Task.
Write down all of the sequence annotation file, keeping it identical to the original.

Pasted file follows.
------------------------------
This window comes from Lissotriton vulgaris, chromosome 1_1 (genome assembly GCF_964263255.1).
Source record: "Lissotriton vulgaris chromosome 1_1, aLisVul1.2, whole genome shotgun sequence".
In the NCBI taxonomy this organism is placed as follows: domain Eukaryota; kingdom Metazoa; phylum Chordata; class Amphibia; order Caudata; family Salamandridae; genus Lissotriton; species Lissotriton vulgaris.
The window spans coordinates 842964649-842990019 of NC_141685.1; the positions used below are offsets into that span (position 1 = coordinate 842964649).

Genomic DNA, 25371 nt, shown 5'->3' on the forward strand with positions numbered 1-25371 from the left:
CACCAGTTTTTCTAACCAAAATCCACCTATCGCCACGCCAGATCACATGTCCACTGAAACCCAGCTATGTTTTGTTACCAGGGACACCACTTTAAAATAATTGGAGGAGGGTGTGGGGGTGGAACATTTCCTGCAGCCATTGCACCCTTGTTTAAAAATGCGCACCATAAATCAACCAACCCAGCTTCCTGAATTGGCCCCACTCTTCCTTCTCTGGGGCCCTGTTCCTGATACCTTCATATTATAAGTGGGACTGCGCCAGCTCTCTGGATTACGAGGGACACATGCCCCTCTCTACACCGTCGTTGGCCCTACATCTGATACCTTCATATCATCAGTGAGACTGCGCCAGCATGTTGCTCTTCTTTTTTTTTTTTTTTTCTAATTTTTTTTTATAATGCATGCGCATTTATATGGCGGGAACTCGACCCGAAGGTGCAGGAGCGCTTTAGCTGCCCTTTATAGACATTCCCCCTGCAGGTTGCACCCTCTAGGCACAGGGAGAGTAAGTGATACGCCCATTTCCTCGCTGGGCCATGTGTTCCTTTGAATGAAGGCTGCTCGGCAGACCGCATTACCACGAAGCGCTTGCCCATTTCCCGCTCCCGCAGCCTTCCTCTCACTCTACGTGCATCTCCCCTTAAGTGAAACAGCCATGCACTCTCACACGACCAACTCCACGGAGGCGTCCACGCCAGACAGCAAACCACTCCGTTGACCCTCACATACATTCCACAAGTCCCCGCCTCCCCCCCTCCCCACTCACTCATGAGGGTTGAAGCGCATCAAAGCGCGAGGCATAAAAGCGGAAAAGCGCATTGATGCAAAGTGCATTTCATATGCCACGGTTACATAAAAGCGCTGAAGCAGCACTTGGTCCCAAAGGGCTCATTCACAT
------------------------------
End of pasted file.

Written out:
This window comes from Lissotriton vulgaris, chromosome 1_1 (genome assembly GCF_964263255.1).
Source record: "Lissotriton vulgaris chromosome 1_1, aLisVul1.2, whole genome shotgun sequence".
In the NCBI taxonomy this organism is placed as follows: domain Eukaryota; kingdom Metazoa; phylum Chordata; class Amphibia; order Caudata; family Salamandridae; genus Lissotriton; species Lissotriton vulgaris.
The window spans coordinates 842964649-842990019 of NC_141685.1; the positions used below are offsets into that span (position 1 = coordinate 842964649).

Genomic DNA, 25371 nt, shown 5'->3' on the forward strand with positions numbered 1-25371 from the left:
CACCAGTTTTTCTAACCAAAATCCACCTATCGCCACGCCAGATCACATGTCCACTGAAACCCAGCTATGTTTTGTTACCAGGGACACCACTTTAAAATAATTGGAGGAGGGTGTGGGGGTGGAACATTTCCTGCAGCCATTGCACCCTTGTTTAAAAATGCGCACCATAAATCAACCAACCCAGCTTCCTGAATTGGCCCCACTCTTCCTTCTCTGGGGCCCTGTTCCTGATACCTTCATATTATAAGTGGGACTGCGCCAGCTCTCTGGATTACGAGGGACACATGCCCCTCTCTACACCGTCGTTGGCCCTACATCTGATACCTTCATATCATCAGTGAGACTGCGCCAGCATGTTGCTCTTCTTTTTTTTTTTTTTTTCTAATTTTTTTTTATAATGCATGCGCATTTATATGGCGGGAACTCGACCCGAAGGTGCAGGAGCGCTTTAGCTGCCCTTTATAGACATTCCCCCTGCAGGTTGCACCCTCTAGGCACAGGGAGAGTAAGTGATACGCCCATTTCCTCGCTGGGCCATGTGTTCCTTTGAATGAAGGCTGCTCGGCAGACCGCATTACCACGAAGCGCTTGCCCATTTCCCGCTCCCGCAGCCTTCCTCTCACTCTACGTGCATCTCCCCTTAAGTGAAACAGCCATGCACTCTCACACGACCAACTCCACGGAGGCGTCCACGCCAGACAGCAAACCACTCCGTTGACCCTCACATACATTCCACAAGTCCCCGCCTCCCCCCCTCCCCACTCACTCATGAGGGTTGAAGCGCATCAAAGCGCGAGGCATAAAAGCGGAAAAGCGCATTGATGCAAAGTGCATTTCATATGCCACGGTTACATAAAAGCGCTGAAGCAGCACTTGGTCCCAAAGGGCTCATTCACAT